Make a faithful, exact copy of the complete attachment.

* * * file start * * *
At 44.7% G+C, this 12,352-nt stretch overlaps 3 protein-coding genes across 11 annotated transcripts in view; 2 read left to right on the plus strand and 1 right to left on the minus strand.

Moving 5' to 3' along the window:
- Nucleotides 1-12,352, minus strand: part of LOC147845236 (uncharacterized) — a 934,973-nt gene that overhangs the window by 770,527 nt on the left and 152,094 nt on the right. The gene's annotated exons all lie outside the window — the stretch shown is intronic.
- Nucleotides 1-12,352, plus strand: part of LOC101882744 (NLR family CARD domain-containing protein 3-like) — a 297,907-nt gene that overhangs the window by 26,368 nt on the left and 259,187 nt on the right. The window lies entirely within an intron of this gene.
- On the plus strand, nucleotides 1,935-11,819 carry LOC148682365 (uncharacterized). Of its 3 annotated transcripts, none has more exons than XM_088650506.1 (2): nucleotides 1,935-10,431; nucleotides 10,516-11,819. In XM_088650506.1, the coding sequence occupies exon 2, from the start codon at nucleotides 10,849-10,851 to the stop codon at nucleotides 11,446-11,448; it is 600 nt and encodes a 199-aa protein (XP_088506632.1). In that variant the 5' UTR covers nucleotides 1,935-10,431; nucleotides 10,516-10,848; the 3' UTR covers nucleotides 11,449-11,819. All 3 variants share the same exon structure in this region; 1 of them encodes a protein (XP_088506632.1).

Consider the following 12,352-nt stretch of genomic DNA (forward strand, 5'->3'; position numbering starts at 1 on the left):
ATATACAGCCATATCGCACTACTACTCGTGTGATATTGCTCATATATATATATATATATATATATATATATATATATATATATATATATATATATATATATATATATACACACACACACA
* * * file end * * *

At 44.7% G+C, this 12,352-nt stretch overlaps 3 protein-coding genes across 11 annotated transcripts in view; 2 read left to right on the plus strand and 1 right to left on the minus strand.

Moving 5' to 3' along the window:
- Nucleotides 1-12,352, minus strand: part of LOC147845236 (uncharacterized) — a 934,973-nt gene that overhangs the window by 770,527 nt on the left and 152,094 nt on the right. The gene's annotated exons all lie outside the window — the stretch shown is intronic.
- Nucleotides 1-12,352, plus strand: part of LOC101882744 (NLR family CARD domain-containing protein 3-like) — a 297,907-nt gene that overhangs the window by 26,368 nt on the left and 259,187 nt on the right. The window lies entirely within an intron of this gene.
- On the plus strand, nucleotides 1,935-11,819 carry LOC148682365 (uncharacterized). Of its 3 annotated transcripts, none has more exons than XM_088650506.1 (2): nucleotides 1,935-10,431; nucleotides 10,516-11,819. In XM_088650506.1, the coding sequence occupies exon 2, from the start codon at nucleotides 10,849-10,851 to the stop codon at nucleotides 11,446-11,448; it is 600 nt and encodes a 199-aa protein (XP_088506632.1). In that variant the 5' UTR covers nucleotides 1,935-10,431; nucleotides 10,516-10,848; the 3' UTR covers nucleotides 11,449-11,819. All 3 variants share the same exon structure in this region; 1 of them encodes a protein (XP_088506632.1).

Consider the following 12,352-nt stretch of genomic DNA (forward strand, 5'->3'; position numbering starts at 1 on the left):
ATATACAGCCATATCGCACTACTACTCGTGTGATATTGCTCATATATATATATATATATATATATATATATATATATATATATATATATATATATATATATATATATACACACACACACA